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T1 - Evolution of a Lung-Sparing Strategy with Sleeve Lobectomy and Induction Therapy for Non-small Cell Lung Cancer

T2 - 20-Year Experience at a Single Institution

AU - Tagawa, Tetsuzo

AU - Iwata, Takekazu

AU - Nakajima, Takahiro

AU - Suzuki, Hidemi

AU - Yoshida, Shigetoshi

AU - Yoshino, Ichiro

PY - 2016/4/1

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N2 - Background: To elucidate the evolution of a lung-sparing strategy with sleeve lobectomy (SL) and induction therapy for non-small cell lung cancer (NSCLC). Methods: We retrospectively reviewed 205 patients with NSCLC who underwent pneumonectomy (PN, n = 54) or SL (n = 151) from 1994 to 2013. The study period was divided into four 5-year periods, and surgical trends were analyzed, focusing on the PN:SL ratio. Results: PN was associated with a significantly advanced pathological stage, a larger tumor size and less pulmonary function compared with SL. The PN group had higher 30-day (3.7 vs. 0 %, p = 0.018) and 90-day (13.0 vs. 1.3 %, p = 0.0003) mortality than the SL group. The overall 5-year survival rate was significantly higher with SL (71.5 %) versus PN (42.8 %, p = 0.011) for patients with pN0-1. The ratio of PN among total surgeries decreased significantly over the four periods (1994-1998, 1999-2003, 2004-2008, and 2009-2013) from 5.63 % to 3.17, 1.40, and 1.38 %, respectively (p < 0.0001); in contrast, the PN:SL ratio increased significantly from 1.64 to 2.50, 3.71, and 5.44, respectively (p = 0.041). During the last period, when we introduced induction therapy, 38 of 651 who received surgery underwent induction therapy. The PN:SL ratios of those who did and did not undergo induction therapy were 15 (PN: 1, SL: 15) and 4.25 (PN: 8, SL: 34), respectively. Conclusions: A lung-sparing strategy with SL for NSCLC can decrease the PN rate to less than 2 % with less mortality. Induction therapy may facilitate SL and increase the PN:SL ratio.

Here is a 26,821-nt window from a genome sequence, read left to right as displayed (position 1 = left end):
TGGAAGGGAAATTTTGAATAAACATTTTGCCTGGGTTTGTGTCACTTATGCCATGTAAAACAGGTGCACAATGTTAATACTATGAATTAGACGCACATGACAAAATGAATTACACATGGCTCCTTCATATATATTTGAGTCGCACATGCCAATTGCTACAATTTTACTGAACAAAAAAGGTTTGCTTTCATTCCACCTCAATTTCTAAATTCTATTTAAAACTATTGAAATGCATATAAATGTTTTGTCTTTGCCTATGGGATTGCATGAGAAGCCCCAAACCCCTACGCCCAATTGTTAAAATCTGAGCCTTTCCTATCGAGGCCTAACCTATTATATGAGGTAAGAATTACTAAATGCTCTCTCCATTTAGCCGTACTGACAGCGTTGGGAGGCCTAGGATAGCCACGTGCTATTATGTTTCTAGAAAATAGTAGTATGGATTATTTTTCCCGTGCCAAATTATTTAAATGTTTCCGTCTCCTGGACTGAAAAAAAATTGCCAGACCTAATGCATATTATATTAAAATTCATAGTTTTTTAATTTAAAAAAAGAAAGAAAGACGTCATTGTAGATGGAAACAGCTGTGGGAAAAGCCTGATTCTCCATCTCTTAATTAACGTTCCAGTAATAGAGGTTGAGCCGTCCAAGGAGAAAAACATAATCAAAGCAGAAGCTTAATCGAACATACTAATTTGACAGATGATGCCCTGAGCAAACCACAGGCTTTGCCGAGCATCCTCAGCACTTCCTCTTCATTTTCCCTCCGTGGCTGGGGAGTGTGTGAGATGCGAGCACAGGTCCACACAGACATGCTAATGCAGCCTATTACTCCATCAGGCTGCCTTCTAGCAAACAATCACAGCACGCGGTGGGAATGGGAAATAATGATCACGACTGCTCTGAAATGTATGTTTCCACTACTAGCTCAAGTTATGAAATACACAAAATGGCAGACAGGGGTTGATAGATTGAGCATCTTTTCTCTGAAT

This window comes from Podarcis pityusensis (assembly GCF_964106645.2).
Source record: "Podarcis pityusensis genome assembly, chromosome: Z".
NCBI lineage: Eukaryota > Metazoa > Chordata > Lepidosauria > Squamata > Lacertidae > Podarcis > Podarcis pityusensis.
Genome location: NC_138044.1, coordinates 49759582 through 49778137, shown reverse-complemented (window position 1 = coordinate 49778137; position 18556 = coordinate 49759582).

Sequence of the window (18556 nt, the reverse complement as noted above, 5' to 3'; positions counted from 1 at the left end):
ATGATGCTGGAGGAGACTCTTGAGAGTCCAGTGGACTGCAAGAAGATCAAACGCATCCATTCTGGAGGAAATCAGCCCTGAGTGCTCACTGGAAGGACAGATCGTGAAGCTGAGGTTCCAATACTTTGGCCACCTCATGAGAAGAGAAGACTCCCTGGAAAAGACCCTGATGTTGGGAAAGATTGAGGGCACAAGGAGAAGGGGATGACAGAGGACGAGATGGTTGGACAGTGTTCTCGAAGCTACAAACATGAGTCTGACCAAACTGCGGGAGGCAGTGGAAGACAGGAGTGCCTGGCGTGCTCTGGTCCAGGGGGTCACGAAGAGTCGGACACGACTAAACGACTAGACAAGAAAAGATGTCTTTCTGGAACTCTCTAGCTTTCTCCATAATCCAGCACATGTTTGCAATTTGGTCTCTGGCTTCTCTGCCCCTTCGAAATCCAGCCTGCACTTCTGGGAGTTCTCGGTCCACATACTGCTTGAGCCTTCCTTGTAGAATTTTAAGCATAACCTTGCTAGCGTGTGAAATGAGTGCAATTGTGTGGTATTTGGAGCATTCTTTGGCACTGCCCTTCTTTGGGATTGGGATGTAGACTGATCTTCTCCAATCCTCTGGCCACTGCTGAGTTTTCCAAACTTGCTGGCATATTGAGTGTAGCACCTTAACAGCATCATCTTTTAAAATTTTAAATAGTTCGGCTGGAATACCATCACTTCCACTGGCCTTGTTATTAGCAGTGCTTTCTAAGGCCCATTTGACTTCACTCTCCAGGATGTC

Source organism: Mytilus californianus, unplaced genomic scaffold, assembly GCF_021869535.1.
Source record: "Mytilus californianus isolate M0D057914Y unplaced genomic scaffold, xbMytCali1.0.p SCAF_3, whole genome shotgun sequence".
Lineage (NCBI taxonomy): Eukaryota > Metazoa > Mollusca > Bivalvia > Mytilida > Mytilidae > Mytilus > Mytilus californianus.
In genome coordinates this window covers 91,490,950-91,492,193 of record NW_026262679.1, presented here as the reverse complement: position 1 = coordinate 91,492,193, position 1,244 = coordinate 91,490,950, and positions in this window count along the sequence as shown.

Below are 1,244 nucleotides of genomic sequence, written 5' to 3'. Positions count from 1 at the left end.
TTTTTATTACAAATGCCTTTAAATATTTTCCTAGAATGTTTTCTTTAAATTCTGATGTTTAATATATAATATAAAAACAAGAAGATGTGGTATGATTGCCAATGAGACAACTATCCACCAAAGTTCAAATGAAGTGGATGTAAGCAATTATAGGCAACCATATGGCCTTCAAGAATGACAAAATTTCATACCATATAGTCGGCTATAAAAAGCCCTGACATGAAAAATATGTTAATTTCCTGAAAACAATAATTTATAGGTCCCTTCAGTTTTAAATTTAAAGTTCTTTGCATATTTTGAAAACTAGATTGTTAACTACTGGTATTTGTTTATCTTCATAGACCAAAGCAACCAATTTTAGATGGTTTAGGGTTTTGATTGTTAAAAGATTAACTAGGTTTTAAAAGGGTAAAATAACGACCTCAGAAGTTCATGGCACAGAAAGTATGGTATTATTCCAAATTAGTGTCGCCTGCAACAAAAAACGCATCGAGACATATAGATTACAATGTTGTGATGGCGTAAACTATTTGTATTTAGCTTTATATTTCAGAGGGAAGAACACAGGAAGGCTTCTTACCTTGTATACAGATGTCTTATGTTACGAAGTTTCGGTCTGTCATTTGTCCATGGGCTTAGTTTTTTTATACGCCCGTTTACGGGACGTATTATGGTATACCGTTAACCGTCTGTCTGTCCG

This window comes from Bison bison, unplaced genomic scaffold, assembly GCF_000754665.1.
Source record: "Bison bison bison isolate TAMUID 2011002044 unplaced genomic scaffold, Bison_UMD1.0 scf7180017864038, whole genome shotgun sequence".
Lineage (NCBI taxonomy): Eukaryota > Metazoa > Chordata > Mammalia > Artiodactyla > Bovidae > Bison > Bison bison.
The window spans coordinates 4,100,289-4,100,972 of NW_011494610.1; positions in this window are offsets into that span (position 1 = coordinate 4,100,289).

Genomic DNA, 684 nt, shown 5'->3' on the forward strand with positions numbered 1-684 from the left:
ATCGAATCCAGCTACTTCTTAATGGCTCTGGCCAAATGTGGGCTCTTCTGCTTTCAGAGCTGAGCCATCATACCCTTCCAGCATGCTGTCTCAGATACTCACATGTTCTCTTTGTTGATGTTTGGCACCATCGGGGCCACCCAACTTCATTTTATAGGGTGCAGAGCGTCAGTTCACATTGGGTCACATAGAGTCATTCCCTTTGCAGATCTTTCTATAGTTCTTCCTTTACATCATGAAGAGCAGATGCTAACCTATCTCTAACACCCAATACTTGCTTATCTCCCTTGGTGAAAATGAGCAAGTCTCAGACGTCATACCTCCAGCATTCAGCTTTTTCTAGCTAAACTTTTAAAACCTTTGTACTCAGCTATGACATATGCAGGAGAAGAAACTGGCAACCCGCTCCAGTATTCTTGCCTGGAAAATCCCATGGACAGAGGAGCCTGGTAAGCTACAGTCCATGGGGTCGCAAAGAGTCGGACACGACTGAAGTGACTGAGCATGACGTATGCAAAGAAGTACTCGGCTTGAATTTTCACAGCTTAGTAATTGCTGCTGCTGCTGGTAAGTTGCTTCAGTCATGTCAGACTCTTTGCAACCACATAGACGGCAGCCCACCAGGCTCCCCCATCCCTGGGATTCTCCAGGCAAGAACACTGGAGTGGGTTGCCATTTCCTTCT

AB - Background: To elucidate the evolution of a lung-sparing strategy with sleeve lobectomy (SL) and induction therapy for non-small cell lung cancer (NSCLC). Methods: We retrospectively reviewed 205 patients with NSCLC who underwent pneumonectomy (PN, n = 54) or SL (n = 151) from 1994 to 2013. The study period was divided into four 5-year periods, and surgical trends were analyzed, focusing on the PN:SL ratio. Results: PN was associated with a significantly advanced pathological stage, a larger tumor size and less pulmonary function compared with SL. The PN group had higher 30-day (3.7 vs. 0 %, p = 0.018) and 90-day (13.0 vs. 1.3 %, p = 0.0003) mortality than the SL group. The overall 5-year survival rate was significantly higher with SL (71.5 %) versus PN (42.8 %, p = 0.011) for patients with pN0-1. The ratio of PN among total surgeries decreased significantly over the four periods (1994-1998, 1999-2003, 2004-2008, and 2009-2013) from 5.63 % to 3.17, 1.40, and 1.38 %, respectively (p < 0.0001); in contrast, the PN:SL ratio increased significantly from 1.64 to 2.50, 3.71, and 5.44, respectively (p = 0.041). During the last period, when we introduced induction therapy, 38 of 651 who received surgery underwent induction therapy. The PN:SL ratios of those who did and did not undergo induction therapy were 15 (PN: 1, SL: 15) and 4.25 (PN: 8, SL: 34), respectively. Conclusions: A lung-sparing strategy with SL for NSCLC can decrease the PN rate to less than 2 % with less mortality. Induction therapy may facilitate SL and increase the PN:SL ratio.